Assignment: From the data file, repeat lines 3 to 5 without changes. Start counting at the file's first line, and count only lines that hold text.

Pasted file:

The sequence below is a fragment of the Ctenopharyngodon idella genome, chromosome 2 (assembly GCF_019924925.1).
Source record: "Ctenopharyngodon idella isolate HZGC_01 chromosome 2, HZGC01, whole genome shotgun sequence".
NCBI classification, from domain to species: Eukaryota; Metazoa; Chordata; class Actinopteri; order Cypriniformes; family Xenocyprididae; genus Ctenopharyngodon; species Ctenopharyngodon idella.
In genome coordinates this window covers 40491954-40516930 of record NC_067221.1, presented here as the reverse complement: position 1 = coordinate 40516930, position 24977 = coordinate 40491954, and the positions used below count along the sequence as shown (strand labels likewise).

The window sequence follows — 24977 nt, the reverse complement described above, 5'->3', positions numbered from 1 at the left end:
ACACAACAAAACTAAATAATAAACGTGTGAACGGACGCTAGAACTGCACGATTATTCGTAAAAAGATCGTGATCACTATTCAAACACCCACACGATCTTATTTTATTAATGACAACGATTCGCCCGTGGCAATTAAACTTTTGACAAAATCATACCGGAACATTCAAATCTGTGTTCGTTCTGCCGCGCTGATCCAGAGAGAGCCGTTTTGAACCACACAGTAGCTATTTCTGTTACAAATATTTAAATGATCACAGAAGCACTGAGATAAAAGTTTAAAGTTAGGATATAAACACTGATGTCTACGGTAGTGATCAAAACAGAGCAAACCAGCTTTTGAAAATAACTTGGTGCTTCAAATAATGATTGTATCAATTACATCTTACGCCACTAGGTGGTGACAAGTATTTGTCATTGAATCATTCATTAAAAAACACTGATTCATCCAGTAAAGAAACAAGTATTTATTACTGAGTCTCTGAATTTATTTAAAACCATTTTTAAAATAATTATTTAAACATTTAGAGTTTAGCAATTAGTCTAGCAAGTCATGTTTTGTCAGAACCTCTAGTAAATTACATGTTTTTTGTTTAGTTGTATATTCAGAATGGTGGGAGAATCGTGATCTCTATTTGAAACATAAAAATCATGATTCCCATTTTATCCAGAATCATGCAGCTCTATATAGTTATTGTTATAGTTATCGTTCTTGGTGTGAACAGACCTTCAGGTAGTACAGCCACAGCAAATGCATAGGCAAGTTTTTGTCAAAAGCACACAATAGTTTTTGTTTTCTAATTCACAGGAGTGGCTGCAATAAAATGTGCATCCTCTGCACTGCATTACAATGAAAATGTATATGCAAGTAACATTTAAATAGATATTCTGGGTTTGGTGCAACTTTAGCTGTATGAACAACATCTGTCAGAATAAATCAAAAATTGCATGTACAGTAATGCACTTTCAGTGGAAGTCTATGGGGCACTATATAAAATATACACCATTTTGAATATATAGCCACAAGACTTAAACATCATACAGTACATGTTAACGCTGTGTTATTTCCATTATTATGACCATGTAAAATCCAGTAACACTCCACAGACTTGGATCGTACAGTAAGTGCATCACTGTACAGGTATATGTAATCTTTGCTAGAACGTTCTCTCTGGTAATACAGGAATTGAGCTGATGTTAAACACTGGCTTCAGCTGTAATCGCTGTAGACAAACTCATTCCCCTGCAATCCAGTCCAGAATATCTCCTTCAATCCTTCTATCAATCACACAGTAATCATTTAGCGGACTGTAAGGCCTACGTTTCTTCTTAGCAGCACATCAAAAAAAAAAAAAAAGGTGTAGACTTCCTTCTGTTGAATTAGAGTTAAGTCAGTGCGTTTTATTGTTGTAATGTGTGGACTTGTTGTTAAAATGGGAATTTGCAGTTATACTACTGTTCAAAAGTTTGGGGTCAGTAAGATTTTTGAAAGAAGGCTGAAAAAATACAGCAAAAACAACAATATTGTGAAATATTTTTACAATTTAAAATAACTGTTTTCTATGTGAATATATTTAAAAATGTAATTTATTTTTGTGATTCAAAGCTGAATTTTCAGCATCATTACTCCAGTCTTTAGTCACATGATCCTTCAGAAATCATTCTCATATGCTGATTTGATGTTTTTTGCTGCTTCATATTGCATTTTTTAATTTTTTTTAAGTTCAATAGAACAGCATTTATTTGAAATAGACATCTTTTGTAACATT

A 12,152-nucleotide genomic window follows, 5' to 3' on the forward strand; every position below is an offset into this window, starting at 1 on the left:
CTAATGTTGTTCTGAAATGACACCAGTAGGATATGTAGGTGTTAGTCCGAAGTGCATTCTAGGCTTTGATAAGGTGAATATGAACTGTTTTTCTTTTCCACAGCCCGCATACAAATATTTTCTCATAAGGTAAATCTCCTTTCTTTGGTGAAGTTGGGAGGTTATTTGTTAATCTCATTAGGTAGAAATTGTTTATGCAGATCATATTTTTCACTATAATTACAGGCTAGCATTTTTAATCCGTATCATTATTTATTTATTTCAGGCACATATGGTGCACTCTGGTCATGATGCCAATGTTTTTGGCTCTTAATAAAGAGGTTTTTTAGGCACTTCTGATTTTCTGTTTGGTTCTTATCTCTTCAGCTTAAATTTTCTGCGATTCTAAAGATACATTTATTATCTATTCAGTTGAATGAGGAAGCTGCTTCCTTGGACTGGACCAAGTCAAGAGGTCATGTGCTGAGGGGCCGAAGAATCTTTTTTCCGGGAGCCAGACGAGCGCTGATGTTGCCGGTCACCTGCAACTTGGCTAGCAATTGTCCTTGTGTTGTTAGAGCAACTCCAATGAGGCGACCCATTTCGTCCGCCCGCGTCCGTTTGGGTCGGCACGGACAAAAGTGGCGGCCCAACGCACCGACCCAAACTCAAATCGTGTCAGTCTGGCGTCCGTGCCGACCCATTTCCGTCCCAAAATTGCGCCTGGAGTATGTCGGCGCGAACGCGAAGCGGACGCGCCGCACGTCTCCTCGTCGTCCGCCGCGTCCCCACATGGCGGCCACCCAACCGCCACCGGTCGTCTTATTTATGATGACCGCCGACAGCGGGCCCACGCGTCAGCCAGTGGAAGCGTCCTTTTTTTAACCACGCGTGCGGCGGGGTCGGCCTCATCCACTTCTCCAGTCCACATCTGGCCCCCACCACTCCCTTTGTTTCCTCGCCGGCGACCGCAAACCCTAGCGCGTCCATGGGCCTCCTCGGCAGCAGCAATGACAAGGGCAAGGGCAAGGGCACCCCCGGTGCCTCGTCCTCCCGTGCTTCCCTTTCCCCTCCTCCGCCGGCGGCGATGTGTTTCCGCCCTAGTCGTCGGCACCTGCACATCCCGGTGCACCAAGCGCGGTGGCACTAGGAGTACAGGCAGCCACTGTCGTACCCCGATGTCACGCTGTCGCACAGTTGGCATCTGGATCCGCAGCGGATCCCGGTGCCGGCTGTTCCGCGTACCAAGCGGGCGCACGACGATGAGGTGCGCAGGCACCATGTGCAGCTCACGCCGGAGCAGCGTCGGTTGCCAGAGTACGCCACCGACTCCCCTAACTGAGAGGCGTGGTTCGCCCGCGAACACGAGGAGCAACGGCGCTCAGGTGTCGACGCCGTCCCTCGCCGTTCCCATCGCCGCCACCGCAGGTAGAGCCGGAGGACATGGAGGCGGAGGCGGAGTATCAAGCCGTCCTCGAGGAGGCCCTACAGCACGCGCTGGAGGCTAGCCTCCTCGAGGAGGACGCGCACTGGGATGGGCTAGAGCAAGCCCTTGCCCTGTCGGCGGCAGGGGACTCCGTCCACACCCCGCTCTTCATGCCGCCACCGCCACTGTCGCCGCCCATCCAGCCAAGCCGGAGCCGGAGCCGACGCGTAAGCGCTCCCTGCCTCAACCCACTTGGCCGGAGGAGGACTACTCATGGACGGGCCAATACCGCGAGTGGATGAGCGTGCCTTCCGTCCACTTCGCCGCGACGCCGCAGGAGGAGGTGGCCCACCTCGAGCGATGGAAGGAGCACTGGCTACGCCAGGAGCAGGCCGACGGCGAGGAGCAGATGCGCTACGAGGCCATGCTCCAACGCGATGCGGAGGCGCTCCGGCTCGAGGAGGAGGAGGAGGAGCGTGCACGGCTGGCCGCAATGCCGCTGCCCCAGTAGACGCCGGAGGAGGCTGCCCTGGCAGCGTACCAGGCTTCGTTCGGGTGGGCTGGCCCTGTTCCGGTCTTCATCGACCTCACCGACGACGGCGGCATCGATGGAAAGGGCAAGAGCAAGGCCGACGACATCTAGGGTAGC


NCBI classification, from domain to species: Eukaryota; Metazoa; Chordata; class Actinopteri; order Cypriniformes; family Xenocyprididae; genus Ctenopharyngodon; species Ctenopharyngodon idella.
In genome coordinates this window covers 40491954-40516930 of record NC_067221.1, presented here as the reverse complement: position 1 = coordinate 40516930, position 24977 = coordinate 40491954, and the positions used below count along the sequence as shown (strand labels likewise).

The window sequence follows — 24977 nt, the reverse complement described above, 5'->3', positions numbered from 1 at the left end: